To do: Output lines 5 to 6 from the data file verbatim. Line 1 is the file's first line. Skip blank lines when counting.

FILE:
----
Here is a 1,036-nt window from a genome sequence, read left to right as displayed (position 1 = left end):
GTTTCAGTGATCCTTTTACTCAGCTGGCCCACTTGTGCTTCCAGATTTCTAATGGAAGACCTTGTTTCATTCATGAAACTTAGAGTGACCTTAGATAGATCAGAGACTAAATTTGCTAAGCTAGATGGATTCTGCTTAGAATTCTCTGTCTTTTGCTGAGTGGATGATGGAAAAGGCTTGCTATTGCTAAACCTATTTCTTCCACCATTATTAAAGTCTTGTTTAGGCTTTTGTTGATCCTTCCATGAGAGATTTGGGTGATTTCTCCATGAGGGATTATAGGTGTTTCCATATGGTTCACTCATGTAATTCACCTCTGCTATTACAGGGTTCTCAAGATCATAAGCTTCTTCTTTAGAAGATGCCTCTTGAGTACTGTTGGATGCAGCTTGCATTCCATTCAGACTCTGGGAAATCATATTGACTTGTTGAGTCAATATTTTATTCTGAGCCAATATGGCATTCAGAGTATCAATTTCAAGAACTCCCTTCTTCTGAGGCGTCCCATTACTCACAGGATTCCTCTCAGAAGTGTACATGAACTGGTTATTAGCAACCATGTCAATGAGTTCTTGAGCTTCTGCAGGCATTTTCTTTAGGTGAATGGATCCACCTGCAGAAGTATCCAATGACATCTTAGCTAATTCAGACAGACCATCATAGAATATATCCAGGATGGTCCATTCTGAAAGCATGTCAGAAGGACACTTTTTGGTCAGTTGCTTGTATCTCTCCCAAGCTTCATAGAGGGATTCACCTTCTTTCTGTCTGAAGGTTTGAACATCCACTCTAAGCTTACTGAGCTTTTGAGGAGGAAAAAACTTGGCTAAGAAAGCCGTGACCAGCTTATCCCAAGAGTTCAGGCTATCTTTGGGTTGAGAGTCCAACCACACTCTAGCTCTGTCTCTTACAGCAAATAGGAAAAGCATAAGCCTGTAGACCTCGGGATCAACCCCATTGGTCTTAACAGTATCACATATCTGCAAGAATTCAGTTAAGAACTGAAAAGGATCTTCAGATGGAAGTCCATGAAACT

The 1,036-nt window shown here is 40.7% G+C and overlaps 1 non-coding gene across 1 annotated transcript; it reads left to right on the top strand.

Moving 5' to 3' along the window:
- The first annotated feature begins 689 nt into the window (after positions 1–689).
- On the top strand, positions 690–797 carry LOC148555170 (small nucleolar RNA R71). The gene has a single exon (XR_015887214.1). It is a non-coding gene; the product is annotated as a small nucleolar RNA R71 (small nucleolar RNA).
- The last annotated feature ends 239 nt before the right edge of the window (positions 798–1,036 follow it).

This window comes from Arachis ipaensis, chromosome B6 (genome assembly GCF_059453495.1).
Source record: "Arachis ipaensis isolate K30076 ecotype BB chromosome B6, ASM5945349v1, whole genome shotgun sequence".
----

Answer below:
- The first annotated feature begins 689 nt into the window (after positions 1–689).
- On the top strand, positions 690–797 carry LOC148555170 (small nucleolar RNA R71). The gene has a single exon (XR_015887214.1). It is a non-coding gene; the product is annotated as a small nucleolar RNA R71 (small nucleolar RNA).